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Budd Mishkin may be the only guy in Park Slope who listens to singer-songwriter Bulat Okudzhava on his morning runs through Prospect Park.

Then again, Mishkin is probably also the only guy this side of the Ural who spends his days tracking box scores and his nights moonlighting as a one-man cover band of a Russian folk great.

To most New Yorkers, Mishkin is the smooth-voiced sportscaster for the cable news channel New York 1, who hosts the nightly call-in program, "Sports on 1."

But this veteran sports reporter’s true passion comes from crooning the songs of the late Okudzhava, who Mishkin describes as the Jacques Brel of Russian music.

Until recently, Mishkin, 44, limited his Russian songstering to the privacy of his own home, but the reporter-cum-minstrel finally went public last March when he was invited to take center stage at the Cornelia Street Cafe, in Manhattan’s West Village.

"I know what you’re thinking, ’Just another sports guy doing Russian folk songs,’" Mishkin told the crowd, indicating that the rarity, not to mention comedic potential, of an American sports reporter taking time out to strum the sensitive tunes of a dead Russian singer wasn’t missed on him.

Mishkin will be taking his show on the road again later this month when he performs in a program titled, "Borscht in the USA" at Makor, on the Upper West Side.

"I always had a desire to play this music publicly," Mishkin told GO Brooklyn during an interview in the Park Slope apartment he shares with his singer-songwriter wife, Peri Smilow, and their 4-month-old daughter, Allie.

Picking up his Martin guitar, Mishkin starts strumming a few chords of James Taylor’s "Mud Slide Slim" before moving over to "Myee Za Tsenoy Ne Postsyeem," or "For the Price We Will Not Halt."

Even for those who don’t understand a lick of Russian, the simple tunes convey a sense of longing.

Mishkin, who describes the songs as "simple, beautiful, and poetic" says they are about struggle.

"If you read between the lines, he’s talking about the difficulties of their lives, the emotions of their lives," Mishkin says, describing the lyrics of the singer-songwriter who was one of the first performers during Russia’s post-Stalin years to sing about everyday life rather than just odes to the Communist Party.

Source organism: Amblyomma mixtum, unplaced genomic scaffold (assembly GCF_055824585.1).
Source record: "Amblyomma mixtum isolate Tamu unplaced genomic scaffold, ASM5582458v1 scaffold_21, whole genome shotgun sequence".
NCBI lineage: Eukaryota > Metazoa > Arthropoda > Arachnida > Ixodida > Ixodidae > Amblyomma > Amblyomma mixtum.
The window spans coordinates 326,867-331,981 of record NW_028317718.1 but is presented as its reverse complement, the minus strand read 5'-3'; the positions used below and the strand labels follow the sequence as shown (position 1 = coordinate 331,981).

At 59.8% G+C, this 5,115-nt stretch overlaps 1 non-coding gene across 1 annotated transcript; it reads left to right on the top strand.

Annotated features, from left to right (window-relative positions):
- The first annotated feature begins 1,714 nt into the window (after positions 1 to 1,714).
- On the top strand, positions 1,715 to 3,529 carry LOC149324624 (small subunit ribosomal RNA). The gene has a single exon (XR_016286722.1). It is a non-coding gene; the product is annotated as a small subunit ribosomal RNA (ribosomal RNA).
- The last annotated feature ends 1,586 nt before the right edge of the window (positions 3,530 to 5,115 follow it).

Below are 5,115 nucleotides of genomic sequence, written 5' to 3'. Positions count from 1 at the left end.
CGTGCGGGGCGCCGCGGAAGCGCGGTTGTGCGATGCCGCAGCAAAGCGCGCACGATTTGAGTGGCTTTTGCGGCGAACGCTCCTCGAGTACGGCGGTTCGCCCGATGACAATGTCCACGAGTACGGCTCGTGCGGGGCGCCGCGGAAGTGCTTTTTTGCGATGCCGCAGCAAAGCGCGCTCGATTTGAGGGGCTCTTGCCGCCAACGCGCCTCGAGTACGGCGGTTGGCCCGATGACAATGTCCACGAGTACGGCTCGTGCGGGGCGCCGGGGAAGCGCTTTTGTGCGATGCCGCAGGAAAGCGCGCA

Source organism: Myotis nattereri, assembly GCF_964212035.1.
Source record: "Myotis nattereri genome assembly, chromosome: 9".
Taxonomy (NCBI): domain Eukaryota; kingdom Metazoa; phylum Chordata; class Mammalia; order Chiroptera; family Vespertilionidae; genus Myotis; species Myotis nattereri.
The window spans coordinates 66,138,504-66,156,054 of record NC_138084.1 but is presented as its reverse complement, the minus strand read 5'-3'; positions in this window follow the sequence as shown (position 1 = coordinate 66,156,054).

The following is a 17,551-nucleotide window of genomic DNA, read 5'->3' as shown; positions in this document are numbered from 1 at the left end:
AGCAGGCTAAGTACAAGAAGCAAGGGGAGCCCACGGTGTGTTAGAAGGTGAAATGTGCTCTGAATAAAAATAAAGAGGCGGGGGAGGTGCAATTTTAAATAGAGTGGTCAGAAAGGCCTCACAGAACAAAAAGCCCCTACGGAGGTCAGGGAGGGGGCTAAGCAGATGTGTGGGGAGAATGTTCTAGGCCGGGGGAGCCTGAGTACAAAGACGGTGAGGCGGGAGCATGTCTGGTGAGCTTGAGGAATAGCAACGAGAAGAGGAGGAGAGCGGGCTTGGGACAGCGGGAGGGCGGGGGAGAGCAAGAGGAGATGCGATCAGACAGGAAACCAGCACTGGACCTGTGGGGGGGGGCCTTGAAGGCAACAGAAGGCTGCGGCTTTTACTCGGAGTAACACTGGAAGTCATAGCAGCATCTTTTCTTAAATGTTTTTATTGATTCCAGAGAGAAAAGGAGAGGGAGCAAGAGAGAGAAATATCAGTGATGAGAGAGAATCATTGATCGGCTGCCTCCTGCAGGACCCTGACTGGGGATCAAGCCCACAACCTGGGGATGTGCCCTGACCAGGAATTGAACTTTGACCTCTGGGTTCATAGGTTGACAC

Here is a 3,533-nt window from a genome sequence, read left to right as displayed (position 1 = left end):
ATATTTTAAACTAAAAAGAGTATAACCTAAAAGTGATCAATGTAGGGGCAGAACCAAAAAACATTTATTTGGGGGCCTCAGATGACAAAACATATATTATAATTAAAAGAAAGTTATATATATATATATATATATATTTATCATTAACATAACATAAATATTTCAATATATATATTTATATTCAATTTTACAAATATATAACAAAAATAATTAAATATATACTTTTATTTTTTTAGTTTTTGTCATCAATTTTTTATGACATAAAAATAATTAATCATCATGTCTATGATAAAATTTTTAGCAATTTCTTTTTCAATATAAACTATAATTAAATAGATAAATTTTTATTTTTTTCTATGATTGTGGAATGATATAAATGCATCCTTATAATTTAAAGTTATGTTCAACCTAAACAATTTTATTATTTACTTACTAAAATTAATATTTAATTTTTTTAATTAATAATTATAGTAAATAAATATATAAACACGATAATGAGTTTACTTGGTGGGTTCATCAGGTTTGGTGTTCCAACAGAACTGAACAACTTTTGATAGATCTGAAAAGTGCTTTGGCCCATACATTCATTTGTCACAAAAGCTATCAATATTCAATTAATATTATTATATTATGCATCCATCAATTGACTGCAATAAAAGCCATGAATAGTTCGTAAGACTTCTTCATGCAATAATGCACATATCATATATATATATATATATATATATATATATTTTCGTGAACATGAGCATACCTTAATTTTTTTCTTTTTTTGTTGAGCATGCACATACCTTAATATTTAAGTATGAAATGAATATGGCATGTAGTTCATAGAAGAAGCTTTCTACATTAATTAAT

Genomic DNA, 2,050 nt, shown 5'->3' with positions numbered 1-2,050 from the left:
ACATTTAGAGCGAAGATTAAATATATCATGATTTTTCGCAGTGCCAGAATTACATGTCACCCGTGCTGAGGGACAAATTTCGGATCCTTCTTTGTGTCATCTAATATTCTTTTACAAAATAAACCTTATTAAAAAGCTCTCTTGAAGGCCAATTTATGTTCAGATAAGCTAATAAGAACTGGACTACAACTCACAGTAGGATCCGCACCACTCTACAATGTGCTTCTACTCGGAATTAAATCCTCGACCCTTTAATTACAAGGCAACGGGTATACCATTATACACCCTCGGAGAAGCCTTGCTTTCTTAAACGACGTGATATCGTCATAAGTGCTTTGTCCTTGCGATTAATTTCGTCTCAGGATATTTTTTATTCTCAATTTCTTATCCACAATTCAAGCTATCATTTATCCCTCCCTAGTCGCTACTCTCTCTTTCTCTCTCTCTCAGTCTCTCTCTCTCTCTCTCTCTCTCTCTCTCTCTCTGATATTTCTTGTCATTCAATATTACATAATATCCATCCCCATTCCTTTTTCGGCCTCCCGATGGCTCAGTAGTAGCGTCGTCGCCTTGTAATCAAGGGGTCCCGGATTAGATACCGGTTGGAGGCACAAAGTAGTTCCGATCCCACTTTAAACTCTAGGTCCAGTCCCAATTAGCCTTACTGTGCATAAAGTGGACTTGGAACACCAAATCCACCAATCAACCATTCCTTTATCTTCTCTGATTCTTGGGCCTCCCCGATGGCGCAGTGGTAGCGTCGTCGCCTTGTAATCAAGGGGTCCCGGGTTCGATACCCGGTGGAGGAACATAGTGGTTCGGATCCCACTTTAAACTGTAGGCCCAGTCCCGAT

After the Cornelia Street Cafe gig, Mishkin got a write-up in the Daily News and soon started getting calls from Russian immigrants in Bensonhurst and Brighton Beach asking him to perform.

He enjoys those events.

"They all know the songs and they all sing along," he says. "You don’t have to explain who Okudzhava is. It would be like walking into an acoustic crowd here and having to explain why Bob Dylan is important."

Asked if he finds hosting his nightly sports gig and performing music similar, Mishkin’s wife interjects.

"He’s an incredible storyteller, it’s what makes him a great entertainer," Smilow says.

Raised in upstate Monroe, N.Y., Mishkin has the music biz in his blood. While his grandfather hailed from Russia and settled in the Bronx, his father spent a decade in the once-thriving, Jewish resort mecca of the Catskills where he opened a bungalow colony named Mishkin Cottages.

While the cottages went belly-up, Mishkin inherited both an interest in entertainment and a knowledge of his roots.

Traveling to the former Soviet Union as part of a six-week study tour while a junior in high school, Mishkin met a Russian teenager in Leningrad who shared his passion for the Beatles. The two started playing guitar together and it was then that he was introduced to the music of Okudzhava.

He returned to Russia in 1979, on a study abroad program while a student at the University of Pennsylvania, and returned in 1992, when he went with a Reform Jewish group to lead Passover seders at newly created synagogues.

Mishkin doesn’t necessarily expect the Makor audience to have the entire Okudzhava canon at their fingertips (the venue tends to attract a young, single, English-speaking Jewish crowd), but he is diligently preparing and studying the songs on his subway ride to work in the morning.

Asked if fellow sports reporters find his hobby a bit, well, offbeat, Mishkin says a lot of people have things they do outside their professional life.

He adds, "It’s not like I’m going out on tour."


Mishkin will perform his "Borscht in The USA: Budd Mishkin Sings the Music of Bulat Okudzhava" on Tuesday, Sept. 23, at 8 pm, in the Steinhardt Building at Makor (35 W. 67th St. in Manhattan). Tickets are $12. For more information, call (212) 601-1000.

"Sports on 1" airs Monday through Friday, at 11:30 pm, on Time Warner Cable’s channel 1.

Updated 4:00 pm, November 10, 2010
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Reasonable discourse

Sasha from Manhattan says:

I play Okudzhava songs too and would love to meet people who do also.

How do I get in touch with Budd Mishkin? My email address is

Aug. 15, 2008, 12:26 am

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